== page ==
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November 5, 2007
Staring out of the window as the subway crossed from Brooklyn into Manhattan, the rain fell in sheets, obstructing what was usually a beautiful view of the city. As the train descended and the buildings drew nearer, I could only silently wish that I was back in the warmth of my apartment. My uncertainty about the evening's show, a performance by UK experimenters Tunng preceded by one from Pennsylvania's Lewis & Clarke, only added to the despondency I usually felt in such foul weather. I had been listening to Good Arrows, Tunng's most recent record, on a loop that had become just about constant, but had no idea if the band would be up to holding my interest for the duration of a live set. Shaking out the umbrella that occasionally comes in handy as an emergency parachute-type device capable of safely bringing my heels to rest on solid ground from heights up to eight feet, I shrugged and ducked into the soft and soothing light of the Mercury Lounge.

The venue, long established in the city, is small even by New York standards and was not nearly as crowded as I had expected it to be, what with Good Arrows earning an 8 from LAS (maybe it was the 5.9 it earned elsewhere). Having fanned out as per the unwritten rules of social encounters amongst potentially awkward indie rockers, the audience was interspersed throughout the room and, at least in the case of the dudes who wouldn't shut the fuck up behind me and the couple barely keeping it in their pants next to me, seemed a bit preoccupied. Which was unfortunate for them, because they missed a very creative performance from a very captivating band.


Utilizing an unorthodox stage configuration, Tunng employs three guitarists when performing live, flanked by a laptop jockey, a percussive wizard, and one lovely lady providing lovely background vocals. While such a setup is often overkill amongst ambitious but unskilled basement-dwelling bedheads, Tunng's numbers must be considered necessary, as they were able to replicate their recorded sound almost flawlessly on stage in New York. One of the outfit's main draws is that even with a sound heavily indebted to samples and drum loops, the songs still manage to transcend the sterility of technology and convey an emotional depth.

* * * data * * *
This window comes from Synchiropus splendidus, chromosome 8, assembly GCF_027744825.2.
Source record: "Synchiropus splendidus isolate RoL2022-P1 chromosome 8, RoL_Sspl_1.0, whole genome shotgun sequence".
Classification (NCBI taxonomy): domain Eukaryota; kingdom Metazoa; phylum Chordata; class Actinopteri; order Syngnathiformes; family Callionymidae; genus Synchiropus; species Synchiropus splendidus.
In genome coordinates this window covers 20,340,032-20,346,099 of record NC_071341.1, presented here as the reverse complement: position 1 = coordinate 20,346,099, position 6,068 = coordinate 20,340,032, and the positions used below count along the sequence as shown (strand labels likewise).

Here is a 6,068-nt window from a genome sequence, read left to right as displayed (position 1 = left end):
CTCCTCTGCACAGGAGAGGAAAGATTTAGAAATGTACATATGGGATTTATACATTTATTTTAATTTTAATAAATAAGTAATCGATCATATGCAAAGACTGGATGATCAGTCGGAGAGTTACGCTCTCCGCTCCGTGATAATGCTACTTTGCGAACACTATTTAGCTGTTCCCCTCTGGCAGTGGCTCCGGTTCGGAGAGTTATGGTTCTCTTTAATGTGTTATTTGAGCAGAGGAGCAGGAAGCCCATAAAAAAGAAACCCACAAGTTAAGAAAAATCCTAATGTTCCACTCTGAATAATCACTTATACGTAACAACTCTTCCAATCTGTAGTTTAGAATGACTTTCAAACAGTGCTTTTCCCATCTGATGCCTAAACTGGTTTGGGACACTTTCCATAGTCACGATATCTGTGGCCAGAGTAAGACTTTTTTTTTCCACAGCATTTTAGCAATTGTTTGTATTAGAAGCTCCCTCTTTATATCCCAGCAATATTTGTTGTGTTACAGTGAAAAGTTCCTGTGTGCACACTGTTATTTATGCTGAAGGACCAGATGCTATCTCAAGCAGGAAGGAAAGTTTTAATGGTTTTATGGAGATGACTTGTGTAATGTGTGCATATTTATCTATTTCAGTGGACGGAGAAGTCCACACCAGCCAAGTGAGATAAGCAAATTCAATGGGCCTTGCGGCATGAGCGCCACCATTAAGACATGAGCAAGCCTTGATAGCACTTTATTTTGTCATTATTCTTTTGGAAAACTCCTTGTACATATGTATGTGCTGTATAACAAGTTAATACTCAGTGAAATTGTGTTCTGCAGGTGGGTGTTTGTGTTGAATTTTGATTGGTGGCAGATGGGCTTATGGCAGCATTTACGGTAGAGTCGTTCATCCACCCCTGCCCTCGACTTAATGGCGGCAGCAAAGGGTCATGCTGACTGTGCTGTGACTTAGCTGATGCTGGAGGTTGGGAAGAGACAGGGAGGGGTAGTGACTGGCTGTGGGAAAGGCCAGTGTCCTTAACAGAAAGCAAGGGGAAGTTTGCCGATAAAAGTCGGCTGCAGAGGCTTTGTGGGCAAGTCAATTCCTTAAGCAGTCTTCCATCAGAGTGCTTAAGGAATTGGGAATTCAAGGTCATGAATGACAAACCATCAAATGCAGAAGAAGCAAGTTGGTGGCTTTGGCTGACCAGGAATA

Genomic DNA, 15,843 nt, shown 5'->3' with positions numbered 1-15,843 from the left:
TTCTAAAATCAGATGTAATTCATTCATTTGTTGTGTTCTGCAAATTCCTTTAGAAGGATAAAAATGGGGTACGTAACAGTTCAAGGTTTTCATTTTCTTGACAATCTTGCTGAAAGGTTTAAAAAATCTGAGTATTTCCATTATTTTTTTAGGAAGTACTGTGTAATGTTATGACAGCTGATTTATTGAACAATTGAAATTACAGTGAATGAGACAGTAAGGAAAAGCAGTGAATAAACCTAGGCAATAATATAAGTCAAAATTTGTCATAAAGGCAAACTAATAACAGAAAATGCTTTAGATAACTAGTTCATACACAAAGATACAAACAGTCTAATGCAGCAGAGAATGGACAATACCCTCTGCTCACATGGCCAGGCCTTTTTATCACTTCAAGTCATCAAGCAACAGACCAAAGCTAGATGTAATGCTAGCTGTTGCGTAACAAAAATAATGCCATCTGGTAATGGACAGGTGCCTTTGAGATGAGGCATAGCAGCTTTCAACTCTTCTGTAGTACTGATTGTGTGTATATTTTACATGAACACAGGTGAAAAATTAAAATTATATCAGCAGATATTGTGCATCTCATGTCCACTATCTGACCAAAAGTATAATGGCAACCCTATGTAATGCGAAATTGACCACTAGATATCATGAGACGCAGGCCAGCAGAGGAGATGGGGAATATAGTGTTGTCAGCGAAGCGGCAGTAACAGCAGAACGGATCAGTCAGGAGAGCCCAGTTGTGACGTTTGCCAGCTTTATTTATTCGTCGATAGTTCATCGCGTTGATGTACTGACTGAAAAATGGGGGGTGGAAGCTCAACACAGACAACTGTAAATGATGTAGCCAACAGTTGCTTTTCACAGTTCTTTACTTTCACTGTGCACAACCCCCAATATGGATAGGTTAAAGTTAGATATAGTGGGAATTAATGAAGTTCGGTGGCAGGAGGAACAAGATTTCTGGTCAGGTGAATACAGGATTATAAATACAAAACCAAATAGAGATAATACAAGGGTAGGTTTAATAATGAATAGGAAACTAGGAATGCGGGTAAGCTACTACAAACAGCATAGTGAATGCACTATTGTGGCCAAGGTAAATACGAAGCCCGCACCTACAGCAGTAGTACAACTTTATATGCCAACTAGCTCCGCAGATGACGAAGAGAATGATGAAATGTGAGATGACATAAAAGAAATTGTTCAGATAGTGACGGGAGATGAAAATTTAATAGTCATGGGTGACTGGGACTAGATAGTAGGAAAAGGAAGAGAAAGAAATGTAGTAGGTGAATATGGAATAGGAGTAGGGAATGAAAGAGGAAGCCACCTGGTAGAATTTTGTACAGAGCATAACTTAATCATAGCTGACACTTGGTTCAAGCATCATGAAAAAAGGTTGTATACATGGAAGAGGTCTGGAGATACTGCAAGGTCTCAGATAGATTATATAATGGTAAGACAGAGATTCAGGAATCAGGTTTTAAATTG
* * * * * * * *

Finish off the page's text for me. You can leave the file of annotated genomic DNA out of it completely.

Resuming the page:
As an added bonus it, the guy sitting behind what I incorrectly thought was a drum kit delivered a performance that was absolutely fascinating to watch. His perch turned out to be behind a stand housing a myriad of instruments, and over the course of the set he employed every manner of noise-making apparatus, from chimes to clarinet to some kind of percussive thing that I couldn't identify from my vantage point next to the face suckers. The percussionist-slash-audiobot was only upstaged when the aforementioned lovely lady produced a fake canary in a real bird cage to replicate some chirping. Incorporating fake animals into your repertoire is truly the embodiment of the Kitchen Sink approach.

Having been so unsure as to what, exactly, seeing Tunng in a live setting would be like, I was overly pleased with the band's performance. It was unusual and quite pleasant to be treated to such an entertaining and unconventional show. I would consider it safe to say that the band did their part to cheer up a truly miserable night in the city.

SEE ALSO: www.tunng.co.uk
SEE ALSO: www.thrilljockey.com
SEE ALSO: www.mercuryloungenyc.com

--
Kevin Alfoldy
An aspiring global adventurer who cut his teeth on the sandy beaches and dirty bitches of Southern California, Kevin Alfoldy now spends his non-vacation days in Brooklyn, New York, where he occasionally finds the time to rub the crust out of his eyes long enough to contribute reviews and feature articles for LAS. A longtime staff member, Kevin also captains the tattered, often half-sunk raft of EPmd, our irregular column of EP reviews.

See other articles by Kevin Alfoldy.

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